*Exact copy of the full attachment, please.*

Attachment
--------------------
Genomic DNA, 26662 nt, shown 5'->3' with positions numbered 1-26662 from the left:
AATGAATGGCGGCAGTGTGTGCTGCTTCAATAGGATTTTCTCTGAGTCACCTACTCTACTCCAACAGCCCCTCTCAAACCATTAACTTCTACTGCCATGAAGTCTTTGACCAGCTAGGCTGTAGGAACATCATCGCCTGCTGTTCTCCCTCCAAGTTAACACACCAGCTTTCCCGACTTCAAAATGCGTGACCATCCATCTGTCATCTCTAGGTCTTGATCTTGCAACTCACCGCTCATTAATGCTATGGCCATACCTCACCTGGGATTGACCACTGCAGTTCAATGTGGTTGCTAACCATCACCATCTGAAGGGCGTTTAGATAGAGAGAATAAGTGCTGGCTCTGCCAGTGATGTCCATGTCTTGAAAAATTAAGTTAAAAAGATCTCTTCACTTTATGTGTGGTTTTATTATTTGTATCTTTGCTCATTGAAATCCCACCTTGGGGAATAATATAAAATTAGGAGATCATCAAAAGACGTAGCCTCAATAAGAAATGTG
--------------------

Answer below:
Genomic DNA, 26662 nt, shown 5'->3' with positions numbered 1-26662 from the left:
AATGAATGGCGGCAGTGTGTGCTGCTTCAATAGGATTTTCTCTGAGTCACCTACTCTACTCCAACAGCCCCTCTCAAACCATTAACTTCTACTGCCATGAAGTCTTTGACCAGCTAGGCTGTAGGAACATCATCGCCTGCTGTTCTCCCTCCAAGTTAACACACCAGCTTTCCCGACTTCAAAATGCGTGACCATCCATCTGTCATCTCTAGGTCTTGATCTTGCAACTCACCGCTCATTAATGCTATGGCCATACCTCACCTGGGATTGACCACTGCAGTTCAATGTGGTTGCTAACCATCACCATCTGAAGGGCGTTTAGATAGAGAGAATAAGTGCTGGCTCTGCCAGTGATGTCCATGTCTTGAAAAATTAAGTTAAAAAGATCTCTTCACTTTATGTGTGGTTTTATTATTTGTATCTTTGCTCATTGAAATCCCACCTTGGGGAATAATATAAAATTAGGAGATCATCAAAAGACGTAGCCTCAATAAGAAATGTG